This kind of multi-stakeholder learning process could be termed collaborative learning (Daniels and Walker 2001; Gray 2008). It takes place when project results are assessed, when stakeholders learn about each other, try to understand why a solution worked, what kind of problems there were, where it could have failed and relates it to their own experiences, i.e., to reflect on projects and the results (Svensson et al. 2009). When these prerequisites are met the result can be the creation of a space for learning (Nowotny et al. 2001). Collaborative learning processes will benefit from analyses of the involved stakeholders’ interests (Daniels and Walker 2001; Svensson et al. 2009), input of needed knowledge and the comparison of results with theories (Svensson et al. 2002). However, ‘socially robust solutions’ may simply mean solutions that do not affect the power relations among stakeholders. Transparent knowledge about the state and trends of sustainability at multiple levels, and systems analysis (e.g., Hjorth and Bagheri 2006) is empowering, and can thus support handling the relation between changes toward sustainability and related changes in power relations.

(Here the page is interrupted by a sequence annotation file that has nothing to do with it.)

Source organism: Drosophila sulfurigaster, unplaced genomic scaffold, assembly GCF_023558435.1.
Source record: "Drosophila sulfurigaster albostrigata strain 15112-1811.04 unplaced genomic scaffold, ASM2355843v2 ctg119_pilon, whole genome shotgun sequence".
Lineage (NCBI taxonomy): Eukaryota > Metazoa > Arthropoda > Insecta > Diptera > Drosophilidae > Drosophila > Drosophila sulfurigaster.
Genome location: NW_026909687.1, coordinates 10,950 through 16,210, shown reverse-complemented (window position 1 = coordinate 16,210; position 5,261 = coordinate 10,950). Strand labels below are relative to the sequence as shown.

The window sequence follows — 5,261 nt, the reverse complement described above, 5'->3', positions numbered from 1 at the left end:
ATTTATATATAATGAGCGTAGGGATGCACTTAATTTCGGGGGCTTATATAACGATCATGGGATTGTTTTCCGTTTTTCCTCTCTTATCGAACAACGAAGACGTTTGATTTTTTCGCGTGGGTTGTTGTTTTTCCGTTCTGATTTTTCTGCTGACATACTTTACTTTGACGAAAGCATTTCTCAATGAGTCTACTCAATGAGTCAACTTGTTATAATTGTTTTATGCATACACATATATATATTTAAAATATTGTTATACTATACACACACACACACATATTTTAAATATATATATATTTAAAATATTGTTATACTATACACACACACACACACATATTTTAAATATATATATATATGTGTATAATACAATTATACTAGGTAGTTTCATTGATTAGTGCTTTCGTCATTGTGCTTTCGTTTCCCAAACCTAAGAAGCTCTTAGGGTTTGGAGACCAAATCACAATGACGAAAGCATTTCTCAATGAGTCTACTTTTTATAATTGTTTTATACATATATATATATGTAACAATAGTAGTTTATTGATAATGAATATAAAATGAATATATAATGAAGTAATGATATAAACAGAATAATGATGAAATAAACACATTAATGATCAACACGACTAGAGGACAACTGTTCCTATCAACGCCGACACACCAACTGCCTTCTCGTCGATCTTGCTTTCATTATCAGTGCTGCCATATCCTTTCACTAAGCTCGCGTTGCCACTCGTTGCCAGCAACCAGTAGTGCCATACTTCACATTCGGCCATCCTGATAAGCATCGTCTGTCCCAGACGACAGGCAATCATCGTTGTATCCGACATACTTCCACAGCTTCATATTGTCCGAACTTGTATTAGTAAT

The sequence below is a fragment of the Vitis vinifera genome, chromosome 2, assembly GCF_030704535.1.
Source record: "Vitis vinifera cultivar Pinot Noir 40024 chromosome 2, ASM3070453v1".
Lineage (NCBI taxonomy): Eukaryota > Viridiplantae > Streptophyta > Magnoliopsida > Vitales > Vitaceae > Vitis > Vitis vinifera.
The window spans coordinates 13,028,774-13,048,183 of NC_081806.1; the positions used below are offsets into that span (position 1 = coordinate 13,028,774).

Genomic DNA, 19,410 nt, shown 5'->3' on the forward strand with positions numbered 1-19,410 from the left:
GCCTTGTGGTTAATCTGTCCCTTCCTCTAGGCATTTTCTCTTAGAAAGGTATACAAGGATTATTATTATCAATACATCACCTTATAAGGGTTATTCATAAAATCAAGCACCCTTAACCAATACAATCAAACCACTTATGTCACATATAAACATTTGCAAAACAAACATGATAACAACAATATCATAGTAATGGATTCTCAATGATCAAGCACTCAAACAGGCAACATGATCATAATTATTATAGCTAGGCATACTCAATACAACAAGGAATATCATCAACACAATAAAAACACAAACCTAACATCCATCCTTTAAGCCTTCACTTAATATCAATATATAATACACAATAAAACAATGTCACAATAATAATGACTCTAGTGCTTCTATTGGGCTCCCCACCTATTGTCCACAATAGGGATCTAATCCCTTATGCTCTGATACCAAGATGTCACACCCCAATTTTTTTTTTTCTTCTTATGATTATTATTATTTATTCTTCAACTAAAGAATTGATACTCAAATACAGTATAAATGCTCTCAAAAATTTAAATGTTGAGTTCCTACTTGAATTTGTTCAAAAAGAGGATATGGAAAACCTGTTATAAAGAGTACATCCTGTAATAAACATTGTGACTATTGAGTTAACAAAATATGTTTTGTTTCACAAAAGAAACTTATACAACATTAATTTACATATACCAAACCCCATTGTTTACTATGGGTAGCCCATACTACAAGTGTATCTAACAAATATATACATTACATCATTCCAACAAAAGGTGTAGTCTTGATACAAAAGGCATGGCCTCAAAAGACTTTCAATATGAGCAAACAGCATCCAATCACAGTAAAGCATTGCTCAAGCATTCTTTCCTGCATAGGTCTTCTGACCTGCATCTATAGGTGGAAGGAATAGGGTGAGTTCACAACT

Multiple Landscapes for Transdisciplinary Research